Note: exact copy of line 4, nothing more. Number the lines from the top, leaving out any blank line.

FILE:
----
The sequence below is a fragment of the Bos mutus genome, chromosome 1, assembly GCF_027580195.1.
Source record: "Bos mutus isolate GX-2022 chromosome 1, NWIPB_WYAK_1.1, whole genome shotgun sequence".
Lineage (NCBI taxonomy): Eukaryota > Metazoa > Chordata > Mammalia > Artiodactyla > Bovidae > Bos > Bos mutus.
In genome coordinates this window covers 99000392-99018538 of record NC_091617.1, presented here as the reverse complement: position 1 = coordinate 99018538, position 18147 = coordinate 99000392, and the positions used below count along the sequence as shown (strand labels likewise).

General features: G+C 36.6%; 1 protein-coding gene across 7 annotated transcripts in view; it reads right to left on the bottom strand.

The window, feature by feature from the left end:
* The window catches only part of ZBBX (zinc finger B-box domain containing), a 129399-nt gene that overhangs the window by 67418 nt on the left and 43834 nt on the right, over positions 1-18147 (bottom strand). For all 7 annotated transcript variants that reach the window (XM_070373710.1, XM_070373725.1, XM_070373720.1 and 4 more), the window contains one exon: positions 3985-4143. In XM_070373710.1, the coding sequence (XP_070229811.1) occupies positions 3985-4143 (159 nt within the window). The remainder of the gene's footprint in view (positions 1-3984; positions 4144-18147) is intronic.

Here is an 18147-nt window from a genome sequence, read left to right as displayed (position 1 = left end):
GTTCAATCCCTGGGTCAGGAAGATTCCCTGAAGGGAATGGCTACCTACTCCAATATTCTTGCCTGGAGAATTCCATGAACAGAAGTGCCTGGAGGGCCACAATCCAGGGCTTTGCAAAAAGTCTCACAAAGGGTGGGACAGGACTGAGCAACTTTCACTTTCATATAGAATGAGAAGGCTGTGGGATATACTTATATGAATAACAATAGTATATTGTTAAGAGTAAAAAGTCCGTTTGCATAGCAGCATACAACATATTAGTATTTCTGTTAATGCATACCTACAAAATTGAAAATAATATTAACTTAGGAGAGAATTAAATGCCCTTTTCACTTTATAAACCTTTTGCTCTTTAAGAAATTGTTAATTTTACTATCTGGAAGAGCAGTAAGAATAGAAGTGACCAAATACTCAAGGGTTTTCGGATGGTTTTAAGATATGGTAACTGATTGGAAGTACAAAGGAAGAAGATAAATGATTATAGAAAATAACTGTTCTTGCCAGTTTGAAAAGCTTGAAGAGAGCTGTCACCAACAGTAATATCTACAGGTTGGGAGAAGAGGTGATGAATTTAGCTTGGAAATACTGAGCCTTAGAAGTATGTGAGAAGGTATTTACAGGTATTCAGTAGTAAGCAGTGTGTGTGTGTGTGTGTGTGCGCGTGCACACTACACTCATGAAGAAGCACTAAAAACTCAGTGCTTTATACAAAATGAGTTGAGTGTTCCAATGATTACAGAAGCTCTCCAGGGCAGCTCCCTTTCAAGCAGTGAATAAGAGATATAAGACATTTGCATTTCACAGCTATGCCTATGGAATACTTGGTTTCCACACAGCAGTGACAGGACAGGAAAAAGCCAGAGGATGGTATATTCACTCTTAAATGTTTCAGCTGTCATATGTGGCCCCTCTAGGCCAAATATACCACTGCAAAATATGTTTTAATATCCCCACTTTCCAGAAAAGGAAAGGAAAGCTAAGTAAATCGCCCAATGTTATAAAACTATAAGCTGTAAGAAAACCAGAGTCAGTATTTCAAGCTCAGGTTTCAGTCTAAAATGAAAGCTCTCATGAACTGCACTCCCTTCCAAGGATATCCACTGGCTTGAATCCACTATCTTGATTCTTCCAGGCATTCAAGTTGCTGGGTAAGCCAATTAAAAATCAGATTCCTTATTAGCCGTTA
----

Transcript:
In genome coordinates this window covers 99000392-99018538 of record NC_091617.1, presented here as the reverse complement: position 1 = coordinate 99018538, position 18147 = coordinate 99000392, and the positions used below count along the sequence as shown (strand labels likewise).